Free Guy Review: A fun, but overstuffed comedy adventure
Right from when I first heard about Free Guy’s premise of an NPC, which is basically a background character in a video game, breaking out of its mold to be the main hero of its world, I was instantly hooked. NPCs always face the brunt of player’s wrath and never get to break out of the background, so the idea of one suddenly wanting to change their destiny sounds really fun. Not to mention, with Ryan Reynolds playing this rouge NPC, all the ingredients were there for a fun adventurous riff on gaming and there are times where Free Guy nails its depictions.
The NPCs in Free Guy’s central digital world of Free City, an online game in the same vein of GTA where players can basically do anything from grabbing ice cream to robbing a bank, nicely check the boxes for what many players see throughout gaming. There’s plenty of random repetitive dialogue, walk cycles, mundane daily interactions, and even someone stuck in a “T-pose” that are hilarious to see and are played around well through the film’s main NPC Guy (Reynolds), a bank teller. Guy isn’t even aware that he exists in a virtual world and believes that his constant, unchanging life cycle is of his own choice. His story is what makes Free Guy’s depiction of NPCs so much fun as Guy’s vision of this world and his life are changed after falling for a player character named Molotov Girl (Jodie Comer).
Guy breaking free from this cycle is incredibly fun to watch. The way the game starts to turn on him, to the point where tanks threateningly point their cannons at him in a coffee shop, as he tries to break from his designed routine is really funny. His whole rant towards other NPCs about their behavior is perfect and it’s really fun to see him understand the game’s sunglasses that denotes player characters from NPCs as it opens up options for him to fight. Even with Guy having to understand all these new things, it’s great how he doesn’t lose that upbeat, positive personality that Reynolds brings with his usual charm.
In the face of any and every danger, Guy’s always got a smile on his face and the childlike wonder he has towards gaining a new understanding of the world makes him easily likeable. It’s especially awesome to see him channel that positivity into stepping up his game and being a force for good in an otherwise violent world. There’s something really inspirational about seeing him go against the grain to become his own heroic force and the impact he has on others in the virtual and real world is awesome to see. Also, Reynolds comes with his irresistible charm and comedic timing to make Guy an instantly loveable hero and the themes and messages that come from his personal arc are well done.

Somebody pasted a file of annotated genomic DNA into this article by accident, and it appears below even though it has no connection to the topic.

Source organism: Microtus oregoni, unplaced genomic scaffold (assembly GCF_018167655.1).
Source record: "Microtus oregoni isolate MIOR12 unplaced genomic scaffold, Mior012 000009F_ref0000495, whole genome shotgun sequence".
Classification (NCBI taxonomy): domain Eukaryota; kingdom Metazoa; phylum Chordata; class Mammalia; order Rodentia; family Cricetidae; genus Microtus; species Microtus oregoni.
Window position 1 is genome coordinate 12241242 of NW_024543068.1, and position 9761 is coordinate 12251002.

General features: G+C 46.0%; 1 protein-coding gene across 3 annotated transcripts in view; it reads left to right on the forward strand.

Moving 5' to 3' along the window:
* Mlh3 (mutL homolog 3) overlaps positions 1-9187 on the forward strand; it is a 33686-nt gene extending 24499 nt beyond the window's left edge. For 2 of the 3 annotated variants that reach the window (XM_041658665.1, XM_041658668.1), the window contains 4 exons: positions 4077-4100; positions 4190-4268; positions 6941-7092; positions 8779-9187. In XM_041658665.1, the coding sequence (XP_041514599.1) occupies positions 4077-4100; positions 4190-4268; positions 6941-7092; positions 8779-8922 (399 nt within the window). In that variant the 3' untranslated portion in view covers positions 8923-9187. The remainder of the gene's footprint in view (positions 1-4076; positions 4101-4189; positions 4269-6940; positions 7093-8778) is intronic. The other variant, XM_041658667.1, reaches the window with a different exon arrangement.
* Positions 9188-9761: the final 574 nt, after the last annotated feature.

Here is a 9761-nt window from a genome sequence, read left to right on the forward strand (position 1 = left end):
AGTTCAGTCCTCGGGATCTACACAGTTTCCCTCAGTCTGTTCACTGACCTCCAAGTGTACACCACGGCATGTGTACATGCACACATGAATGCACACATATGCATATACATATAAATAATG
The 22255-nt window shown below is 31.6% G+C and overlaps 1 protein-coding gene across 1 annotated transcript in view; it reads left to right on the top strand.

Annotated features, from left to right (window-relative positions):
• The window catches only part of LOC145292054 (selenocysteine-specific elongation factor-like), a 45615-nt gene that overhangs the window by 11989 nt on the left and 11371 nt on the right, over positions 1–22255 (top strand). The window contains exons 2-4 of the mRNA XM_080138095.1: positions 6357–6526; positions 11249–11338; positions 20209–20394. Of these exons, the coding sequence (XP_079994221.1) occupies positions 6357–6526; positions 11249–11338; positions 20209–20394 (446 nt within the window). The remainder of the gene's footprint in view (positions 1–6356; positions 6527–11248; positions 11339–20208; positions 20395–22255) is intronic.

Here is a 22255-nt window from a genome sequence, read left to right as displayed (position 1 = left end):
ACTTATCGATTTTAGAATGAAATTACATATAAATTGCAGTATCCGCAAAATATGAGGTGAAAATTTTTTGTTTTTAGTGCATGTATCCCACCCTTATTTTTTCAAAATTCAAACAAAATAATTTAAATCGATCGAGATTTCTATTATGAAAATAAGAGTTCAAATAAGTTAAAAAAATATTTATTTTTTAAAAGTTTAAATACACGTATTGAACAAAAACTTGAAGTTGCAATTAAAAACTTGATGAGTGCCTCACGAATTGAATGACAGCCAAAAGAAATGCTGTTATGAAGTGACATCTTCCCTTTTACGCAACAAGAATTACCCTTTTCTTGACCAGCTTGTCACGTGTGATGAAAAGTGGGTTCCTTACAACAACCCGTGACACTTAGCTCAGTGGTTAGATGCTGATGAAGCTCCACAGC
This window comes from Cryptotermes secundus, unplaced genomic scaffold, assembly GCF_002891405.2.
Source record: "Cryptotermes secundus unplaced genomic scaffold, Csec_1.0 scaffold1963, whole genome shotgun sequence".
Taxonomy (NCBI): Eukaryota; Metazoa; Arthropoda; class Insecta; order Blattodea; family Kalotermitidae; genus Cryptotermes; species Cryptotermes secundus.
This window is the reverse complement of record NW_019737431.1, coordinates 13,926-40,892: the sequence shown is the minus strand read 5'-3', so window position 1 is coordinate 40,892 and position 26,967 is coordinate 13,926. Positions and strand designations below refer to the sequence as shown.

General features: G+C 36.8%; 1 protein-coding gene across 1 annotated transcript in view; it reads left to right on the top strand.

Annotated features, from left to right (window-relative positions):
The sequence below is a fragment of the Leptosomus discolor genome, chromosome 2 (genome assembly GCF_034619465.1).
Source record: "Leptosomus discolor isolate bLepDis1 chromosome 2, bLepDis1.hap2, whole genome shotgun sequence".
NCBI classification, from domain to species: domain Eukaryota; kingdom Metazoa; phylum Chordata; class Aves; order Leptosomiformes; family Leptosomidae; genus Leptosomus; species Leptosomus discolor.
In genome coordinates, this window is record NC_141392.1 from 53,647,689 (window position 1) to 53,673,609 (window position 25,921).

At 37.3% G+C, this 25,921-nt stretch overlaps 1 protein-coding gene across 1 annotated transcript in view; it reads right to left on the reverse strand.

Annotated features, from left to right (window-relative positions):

The lesson Guy learns from him coming to terms with this realization that this world is fake and that his life thus far has been out of his control is simple yet meaningful. The conversation he has with his security guard best friend Buddy (Lil Rey Howery) about what’s important is very wholesome with how Buddy talks about what makes life “real” and how even the seemingly smallest parts of life are what make it meaningful. It’s a great moment that showcases the little things mattering the most and inspires Guy to further break his mold and prove that anyone can be anything they want. When Free Guy sticks to its central Guy story, it can be a lot of fun.
When it doesn’t though, Free Guy turns into a congested mess with how much it tries to do. To say this film becomes convoluted in its second half would be a total understatement as its attempts to make its real-world story elements and characters impactful mostly fall flat. The romantic storyline between Molotov Girl’s human player, Millie, and her former partner Keys (Joe Keery) feels totally forced and unnecessarily consumes the main story – specifically the ending. The moments in Free City’s game studio are obnoxiously annoying and kind of feel outdated mostly because of its leader Antoine (Taika Waititi). Don’t get me wrong, toxic work environments are incredibly prevalent in the gaming industry as we’re seeing with Blizzard and Ubisoft, but it just feels hammed up in a way that doesn’t treat this legitimate issue with the kind of respect it deserves and honestly, just isn’t funny. Also, the whole dissection of the game and Guy becoming sentient is very overcomplicated and the stakes for Millie and Keys past project playing a role in Free City aren’t that high or meaningful. Pretty much everything without Reynolds on the screen is kind of boring and even some of the gaming nods lose its intrigue because of how generic their execution is.
There are definitely funny moments that come from Guy playing around with some recognizable weapons and even some Marvel stuff, mostly thanks to Disney buying Fox, that leads to a really fun, unexpected cameo that audiences will love. Even the introduction of an unfinished character is a lot of fun and the idea of having streamers act as newscasters is fun, but it all feels cheaply done at times. The whole streamers gag feels shoved in and overdone and while there is a really funny sequence that shows the real faces behind cool looking characters, it’s a joke that runs its course. Honestly, the jokes feel inconsistent at times and Reynolds takes on a lot of the comedic weight that his usual schtick can always maintain.
Free Guy offers audiences another solid Reynolds-led comedy adventure that has some good laughs and some fun takes on gaming culture, but it’s marred by inconsistent laughs and struggles to make use of its excellent premise because of congested storylines.